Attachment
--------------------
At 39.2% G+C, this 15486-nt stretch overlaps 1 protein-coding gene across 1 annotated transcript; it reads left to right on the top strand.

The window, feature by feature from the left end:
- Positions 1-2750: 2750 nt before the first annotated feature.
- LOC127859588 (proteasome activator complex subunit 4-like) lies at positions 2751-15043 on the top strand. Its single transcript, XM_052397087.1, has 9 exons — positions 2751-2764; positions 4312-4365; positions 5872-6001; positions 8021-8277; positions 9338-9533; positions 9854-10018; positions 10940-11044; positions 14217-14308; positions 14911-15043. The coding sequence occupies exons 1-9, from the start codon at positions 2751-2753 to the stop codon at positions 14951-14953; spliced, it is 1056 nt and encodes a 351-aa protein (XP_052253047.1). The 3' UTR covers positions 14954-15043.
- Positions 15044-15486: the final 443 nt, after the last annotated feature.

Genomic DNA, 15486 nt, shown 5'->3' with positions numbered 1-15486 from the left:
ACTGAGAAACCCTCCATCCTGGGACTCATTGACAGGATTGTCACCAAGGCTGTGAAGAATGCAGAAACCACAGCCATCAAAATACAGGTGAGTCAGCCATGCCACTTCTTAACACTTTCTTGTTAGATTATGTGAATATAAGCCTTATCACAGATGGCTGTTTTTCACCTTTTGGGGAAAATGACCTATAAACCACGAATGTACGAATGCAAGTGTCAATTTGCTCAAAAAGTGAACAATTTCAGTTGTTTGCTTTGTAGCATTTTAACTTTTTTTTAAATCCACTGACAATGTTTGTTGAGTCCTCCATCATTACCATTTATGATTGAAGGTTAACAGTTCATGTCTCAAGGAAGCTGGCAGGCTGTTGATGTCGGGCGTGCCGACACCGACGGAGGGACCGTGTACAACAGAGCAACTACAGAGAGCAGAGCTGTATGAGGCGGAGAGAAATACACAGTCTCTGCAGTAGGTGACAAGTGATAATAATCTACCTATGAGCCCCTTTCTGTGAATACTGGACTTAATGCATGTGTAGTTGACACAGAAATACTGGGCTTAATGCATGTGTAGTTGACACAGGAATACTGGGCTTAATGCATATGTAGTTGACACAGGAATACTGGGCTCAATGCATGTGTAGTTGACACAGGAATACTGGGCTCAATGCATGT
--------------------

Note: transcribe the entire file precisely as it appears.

At 39.2% G+C, this 15486-nt stretch overlaps 1 protein-coding gene across 1 annotated transcript; it reads left to right on the top strand.

The window, feature by feature from the left end:
- Positions 1-2750: 2750 nt before the first annotated feature.
- LOC127859588 (proteasome activator complex subunit 4-like) lies at positions 2751-15043 on the top strand. Its single transcript, XM_052397087.1, has 9 exons — positions 2751-2764; positions 4312-4365; positions 5872-6001; positions 8021-8277; positions 9338-9533; positions 9854-10018; positions 10940-11044; positions 14217-14308; positions 14911-15043. The coding sequence occupies exons 1-9, from the start codon at positions 2751-2753 to the stop codon at positions 14951-14953; spliced, it is 1056 nt and encodes a 351-aa protein (XP_052253047.1). The 3' UTR covers positions 14954-15043.
- Positions 15044-15486: the final 443 nt, after the last annotated feature.

Genomic DNA, 15486 nt, shown 5'->3' with positions numbered 1-15486 from the left:
ACTGAGAAACCCTCCATCCTGGGACTCATTGACAGGATTGTCACCAAGGCTGTGAAGAATGCAGAAACCACAGCCATCAAAATACAGGTGAGTCAGCCATGCCACTTCTTAACACTTTCTTGTTAGATTATGTGAATATAAGCCTTATCACAGATGGCTGTTTTTCACCTTTTGGGGAAAATGACCTATAAACCACGAATGTACGAATGCAAGTGTCAATTTGCTCAAAAAGTGAACAATTTCAGTTGTTTGCTTTGTAGCATTTTAACTTTTTTTTAAATCCACTGACAATGTTTGTTGAGTCCTCCATCATTACCATTTATGATTGAAGGTTAACAGTTCATGTCTCAAGGAAGCTGGCAGGCTGTTGATGTCGGGCGTGCCGACACCGACGGAGGGACCGTGTACAACAGAGCAACTACAGAGAGCAGAGCTGTATGAGGCGGAGAGAAATACACAGTCTCTGCAGTAGGTGACAAGTGATAATAATCTACCTATGAGCCCCTTTCTGTGAATACTGGACTTAATGCATGTGTAGTTGACACAGAAATACTGGGCTTAATGCATGTGTAGTTGACACAGGAATACTGGGCTTAATGCATATGTAGTTGACACAGGAATACTGGGCTCAATGCATGTGTAGTTGACACAGGAATACTGGGCTCAATGCATGT